jonese-austin-headshot.jpgWhat do you think of when you hear Ebenezer Baptist Church? You may think of Rev. Dr. Martin Luther King, Jr. You may think about history and the Civil Rights Movement. You may visualize the blue Ebenezer Baptist Church sign on Auburn Avenue. You may think of a tourist attraction or site to visit when you take a trip to Atlanta.

Many are familiar with Ebenezer and its work, but to truly get to know Ebenezer, one must join in and participate in the continued work Ebenezer is doing on Jackson Street. Ebenezer is alive and well, continuing to build upon the King family legacy but also charting a new course, making new memories, and cultivating new areas of ministry on Jackson Street.

This summer, I have been working full-time as a Candler Advantage intern at Ebenezer, continuing at the site where I served for my Contextual Education II courses. I came to Candler and Atlanta intent on serving at Ebenezer because of the King legacy and importantly, Ebenezer’s continued commitment to doing justice work in the church and throughout the community. In some ways, I knew that Ebenezer could serve as a model for my own ministry, one in which I hope to lean into the Black prophetic tradition and Black liberation theology, like Ebenezer, as well as womanist theology. I knew Ebenezer would be a space where I could grow in my understanding of ministry as well as the role of the church in the community.

jonese-3.jpgMy time at Ebenezer has allowed me to do just that. I have seen the ways in which Ebenezer promotes “individual growth and social transformation” as is mentioned in our church mission statement that we recite every Sunday. As it relates to individual growth, Ebenezer provides many opportunities for growth and spiritual engagement for its members. One way Ebenezer does this is through the Navigating Our World (N.O.W.) Wednesday night service. I have been on the planning team for N.O.W. as we have reimagined our Wednesday night service amid the pandemic and as we continue to discuss and imagine what it can be, leaning into a goal of “teaching and learning.” This month, we had New Testament scholar (and Candler alumna) Dr. Shively Smith share in a session entitled “Witnessing Jesus Hang: Reading the Gospel Accounts of Jesus’ Crucifixion through African American Biblical Histories.” Our most recent series was on Black Sacred Music and was led by music scholar Dr. Raymond Wise in conversation with Ebenezer’s Director of Worship and the Arts, Dr. Patrice E. Turner. I offer these two examples to highlight the ways in which Ebenezer works to expose members to topics of interest and relevance to the members within this Black Church context as well as topics that promote the foundation of justice within the members that echoes through the culture and language of the church.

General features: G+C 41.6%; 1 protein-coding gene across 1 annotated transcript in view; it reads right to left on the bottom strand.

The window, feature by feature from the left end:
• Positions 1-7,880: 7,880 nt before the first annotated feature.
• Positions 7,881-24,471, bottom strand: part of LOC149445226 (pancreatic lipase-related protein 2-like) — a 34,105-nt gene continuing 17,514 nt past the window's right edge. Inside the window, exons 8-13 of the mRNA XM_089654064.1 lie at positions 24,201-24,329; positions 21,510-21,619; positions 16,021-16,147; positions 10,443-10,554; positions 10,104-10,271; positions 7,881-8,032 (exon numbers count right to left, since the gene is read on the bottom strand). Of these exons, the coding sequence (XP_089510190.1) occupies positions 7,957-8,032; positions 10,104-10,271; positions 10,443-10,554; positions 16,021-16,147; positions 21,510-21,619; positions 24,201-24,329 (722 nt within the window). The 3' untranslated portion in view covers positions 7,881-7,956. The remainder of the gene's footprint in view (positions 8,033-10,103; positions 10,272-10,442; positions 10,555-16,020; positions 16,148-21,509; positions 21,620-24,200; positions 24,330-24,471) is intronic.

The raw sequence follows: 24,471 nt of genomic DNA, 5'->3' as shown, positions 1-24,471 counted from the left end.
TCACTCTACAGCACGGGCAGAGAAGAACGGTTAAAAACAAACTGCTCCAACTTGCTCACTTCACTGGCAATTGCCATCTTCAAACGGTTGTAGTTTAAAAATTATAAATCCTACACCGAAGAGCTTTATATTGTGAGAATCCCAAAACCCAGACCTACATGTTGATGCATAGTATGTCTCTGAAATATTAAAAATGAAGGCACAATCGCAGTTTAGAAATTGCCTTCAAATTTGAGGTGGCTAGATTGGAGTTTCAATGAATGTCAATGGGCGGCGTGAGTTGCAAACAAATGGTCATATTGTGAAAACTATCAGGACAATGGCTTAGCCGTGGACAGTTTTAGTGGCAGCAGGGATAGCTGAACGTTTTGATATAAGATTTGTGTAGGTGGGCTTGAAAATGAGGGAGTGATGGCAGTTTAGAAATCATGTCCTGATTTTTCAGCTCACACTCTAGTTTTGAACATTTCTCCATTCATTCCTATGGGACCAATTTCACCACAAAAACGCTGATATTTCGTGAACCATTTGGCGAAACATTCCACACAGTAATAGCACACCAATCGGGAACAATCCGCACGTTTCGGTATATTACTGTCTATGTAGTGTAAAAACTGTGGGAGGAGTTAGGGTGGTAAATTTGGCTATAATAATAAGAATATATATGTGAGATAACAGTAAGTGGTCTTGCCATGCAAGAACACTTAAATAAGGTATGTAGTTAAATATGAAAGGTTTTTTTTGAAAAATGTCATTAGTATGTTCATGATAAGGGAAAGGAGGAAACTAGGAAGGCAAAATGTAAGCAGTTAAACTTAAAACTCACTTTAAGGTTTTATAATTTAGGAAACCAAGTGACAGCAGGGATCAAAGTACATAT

jonese-2.jpgThere are also many ways that Ebenezer engages in the work of social transformation as well as works to serve those in our community. For much of my internship, I have been working directly with Rev. Bronson Elliott Woods, the assistant pastor of outreach and young adult ministries. This summer, we’ve offered COVID-19 vaccinations (Vice President Kamala Harris, CDC Director Rochelle Walensky—pictured above—and others visited one of our clinics on a trip to Atlanta encouraging people to get vaccinated); provided free showers for the homeless and houseless community and provided opportunities to get connected with organizations that could help them find housing, jobs, and other resources; partnered on an HIV testing event; served as the Atlanta stop for the Black Voters Matter Freedom Ride bus tour; and so much more. Ebenezer is a church that puts its faith into action, working to meet the needs of those in the community and advocate for change in our city and our nation. Ebenezer has been a model for how churches can be active and engaged.

As my time interning at Ebenezer comes to a close, I am grateful for all that I have learned and for the many ways I have been able to serve at Ebenezer. I am especially thankful for my Ebenezer Baptist Church family. It is knowing the members that one truly gets to know the church. It is the oral histories of the members that continue the story of Ebenezer and the King family. It is also the members who continue the work of the church in their own lives, serving the community in varying ways. It is the stories of the members that I will carry with me, even after my time at Ebenezer has ended. For all the opportunities I have had, for all the memories I’ve made, and for all the support and love that I’ve felt, I am forever grateful. I am grateful to be a part of the ways Ebenezer is continuing to create history and live into a deep and rich legacy.